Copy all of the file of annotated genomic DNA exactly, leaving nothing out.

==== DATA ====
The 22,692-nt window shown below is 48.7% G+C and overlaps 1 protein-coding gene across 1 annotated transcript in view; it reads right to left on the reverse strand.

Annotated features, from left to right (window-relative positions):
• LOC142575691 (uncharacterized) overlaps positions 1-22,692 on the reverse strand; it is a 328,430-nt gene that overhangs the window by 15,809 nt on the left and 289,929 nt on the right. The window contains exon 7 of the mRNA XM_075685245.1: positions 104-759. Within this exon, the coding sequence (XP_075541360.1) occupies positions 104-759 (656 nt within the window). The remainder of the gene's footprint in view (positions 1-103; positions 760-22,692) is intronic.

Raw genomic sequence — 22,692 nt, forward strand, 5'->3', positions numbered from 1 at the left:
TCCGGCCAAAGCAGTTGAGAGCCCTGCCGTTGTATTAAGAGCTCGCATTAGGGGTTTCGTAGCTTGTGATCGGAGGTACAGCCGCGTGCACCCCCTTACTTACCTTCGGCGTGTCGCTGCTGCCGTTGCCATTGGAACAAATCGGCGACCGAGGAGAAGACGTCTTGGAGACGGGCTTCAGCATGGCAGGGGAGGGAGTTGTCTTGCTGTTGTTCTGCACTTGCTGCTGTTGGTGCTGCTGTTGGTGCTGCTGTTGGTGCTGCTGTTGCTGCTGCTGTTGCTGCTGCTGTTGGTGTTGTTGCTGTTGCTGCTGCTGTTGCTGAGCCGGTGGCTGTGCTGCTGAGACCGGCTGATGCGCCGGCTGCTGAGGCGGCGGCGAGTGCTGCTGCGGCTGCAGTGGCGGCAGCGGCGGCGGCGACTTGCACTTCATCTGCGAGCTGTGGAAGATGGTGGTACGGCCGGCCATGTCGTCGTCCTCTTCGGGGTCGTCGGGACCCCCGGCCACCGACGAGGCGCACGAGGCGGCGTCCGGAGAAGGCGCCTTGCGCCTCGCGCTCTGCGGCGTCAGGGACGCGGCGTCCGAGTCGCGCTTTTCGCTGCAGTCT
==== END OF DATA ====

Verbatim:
The 22,692-nt window shown below is 48.7% G+C and overlaps 1 protein-coding gene across 1 annotated transcript in view; it reads right to left on the reverse strand.

Annotated features, from left to right (window-relative positions):
• LOC142575691 (uncharacterized) overlaps positions 1-22,692 on the reverse strand; it is a 328,430-nt gene that overhangs the window by 15,809 nt on the left and 289,929 nt on the right. The window contains exon 7 of the mRNA XM_075685245.1: positions 104-759. Within this exon, the coding sequence (XP_075541360.1) occupies positions 104-759 (656 nt within the window). The remainder of the gene's footprint in view (positions 1-103; positions 760-22,692) is intronic.

Raw genomic sequence — 22,692 nt, forward strand, 5'->3', positions numbered from 1 at the left:
TCCGGCCAAAGCAGTTGAGAGCCCTGCCGTTGTATTAAGAGCTCGCATTAGGGGTTTCGTAGCTTGTGATCGGAGGTACAGCCGCGTGCACCCCCTTACTTACCTTCGGCGTGTCGCTGCTGCCGTTGCCATTGGAACAAATCGGCGACCGAGGAGAAGACGTCTTGGAGACGGGCTTCAGCATGGCAGGGGAGGGAGTTGTCTTGCTGTTGTTCTGCACTTGCTGCTGTTGGTGCTGCTGTTGGTGCTGCTGTTGGTGCTGCTGTTGCTGCTGCTGTTGCTGCTGCTGTTGGTGTTGTTGCTGTTGCTGCTGCTGTTGCTGAGCCGGTGGCTGTGCTGCTGAGACCGGCTGATGCGCCGGCTGCTGAGGCGGCGGCGAGTGCTGCTGCGGCTGCAGTGGCGGCAGCGGCGGCGGCGACTTGCACTTCATCTGCGAGCTGTGGAAGATGGTGGTACGGCCGGCCATGTCGTCGTCCTCTTCGGGGTCGTCGGGACCCCCGGCCACCGACGAGGCGCACGAGGCGGCGTCCGGAGAAGGCGCCTTGCGCCTCGCGCTCTGCGGCGTCAGGGACGCGGCGTCCGAGTCGCGCTTTTCGCTGCAGTCT